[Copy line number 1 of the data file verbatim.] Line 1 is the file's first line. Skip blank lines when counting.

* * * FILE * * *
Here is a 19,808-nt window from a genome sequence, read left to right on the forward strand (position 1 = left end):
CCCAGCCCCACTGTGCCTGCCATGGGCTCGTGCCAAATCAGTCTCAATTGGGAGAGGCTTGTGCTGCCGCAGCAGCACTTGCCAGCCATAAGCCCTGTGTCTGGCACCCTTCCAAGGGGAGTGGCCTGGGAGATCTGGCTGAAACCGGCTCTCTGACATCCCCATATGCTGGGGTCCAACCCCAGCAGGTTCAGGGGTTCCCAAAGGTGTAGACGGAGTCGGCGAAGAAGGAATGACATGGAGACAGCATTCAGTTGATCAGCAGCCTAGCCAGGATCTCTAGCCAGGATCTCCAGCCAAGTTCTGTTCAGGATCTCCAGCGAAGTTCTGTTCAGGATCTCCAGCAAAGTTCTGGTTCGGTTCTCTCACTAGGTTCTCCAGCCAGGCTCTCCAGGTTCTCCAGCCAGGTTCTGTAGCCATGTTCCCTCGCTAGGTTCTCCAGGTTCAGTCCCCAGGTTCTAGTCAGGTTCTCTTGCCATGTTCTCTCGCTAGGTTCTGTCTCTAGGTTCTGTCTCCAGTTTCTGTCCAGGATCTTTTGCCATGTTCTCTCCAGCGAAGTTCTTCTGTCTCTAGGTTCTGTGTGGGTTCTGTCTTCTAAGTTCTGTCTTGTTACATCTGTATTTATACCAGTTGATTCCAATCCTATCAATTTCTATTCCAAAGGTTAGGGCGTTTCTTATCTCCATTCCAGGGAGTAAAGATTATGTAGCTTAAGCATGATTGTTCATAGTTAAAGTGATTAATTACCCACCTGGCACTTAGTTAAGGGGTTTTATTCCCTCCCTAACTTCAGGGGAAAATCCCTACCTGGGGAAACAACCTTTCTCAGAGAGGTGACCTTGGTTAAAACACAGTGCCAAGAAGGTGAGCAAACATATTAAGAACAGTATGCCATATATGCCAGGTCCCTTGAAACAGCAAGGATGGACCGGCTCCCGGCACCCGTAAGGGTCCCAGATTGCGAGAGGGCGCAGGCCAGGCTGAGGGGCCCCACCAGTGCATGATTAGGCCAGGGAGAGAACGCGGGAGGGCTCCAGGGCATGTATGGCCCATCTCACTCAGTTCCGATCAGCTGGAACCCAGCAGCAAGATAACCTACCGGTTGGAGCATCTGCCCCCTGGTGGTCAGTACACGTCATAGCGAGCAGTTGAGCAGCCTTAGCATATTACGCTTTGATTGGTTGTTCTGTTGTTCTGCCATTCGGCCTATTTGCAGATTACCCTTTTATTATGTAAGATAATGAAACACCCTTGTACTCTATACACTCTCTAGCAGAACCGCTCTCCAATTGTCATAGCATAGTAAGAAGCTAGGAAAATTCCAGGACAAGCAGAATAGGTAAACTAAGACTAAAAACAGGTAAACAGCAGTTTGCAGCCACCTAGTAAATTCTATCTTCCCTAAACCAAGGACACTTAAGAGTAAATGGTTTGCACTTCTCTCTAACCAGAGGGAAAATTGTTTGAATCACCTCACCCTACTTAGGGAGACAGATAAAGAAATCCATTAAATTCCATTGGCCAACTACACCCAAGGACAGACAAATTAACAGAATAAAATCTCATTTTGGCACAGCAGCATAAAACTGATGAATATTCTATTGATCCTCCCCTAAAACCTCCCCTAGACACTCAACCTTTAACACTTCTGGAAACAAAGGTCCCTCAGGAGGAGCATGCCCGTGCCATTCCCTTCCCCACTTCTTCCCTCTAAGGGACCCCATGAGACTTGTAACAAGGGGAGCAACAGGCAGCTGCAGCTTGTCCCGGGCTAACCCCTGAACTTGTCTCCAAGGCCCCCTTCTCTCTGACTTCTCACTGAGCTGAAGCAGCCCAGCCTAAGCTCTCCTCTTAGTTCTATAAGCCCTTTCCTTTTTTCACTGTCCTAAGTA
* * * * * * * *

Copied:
Here is a 19,808-nt window from a genome sequence, read left to right on the forward strand (position 1 = left end):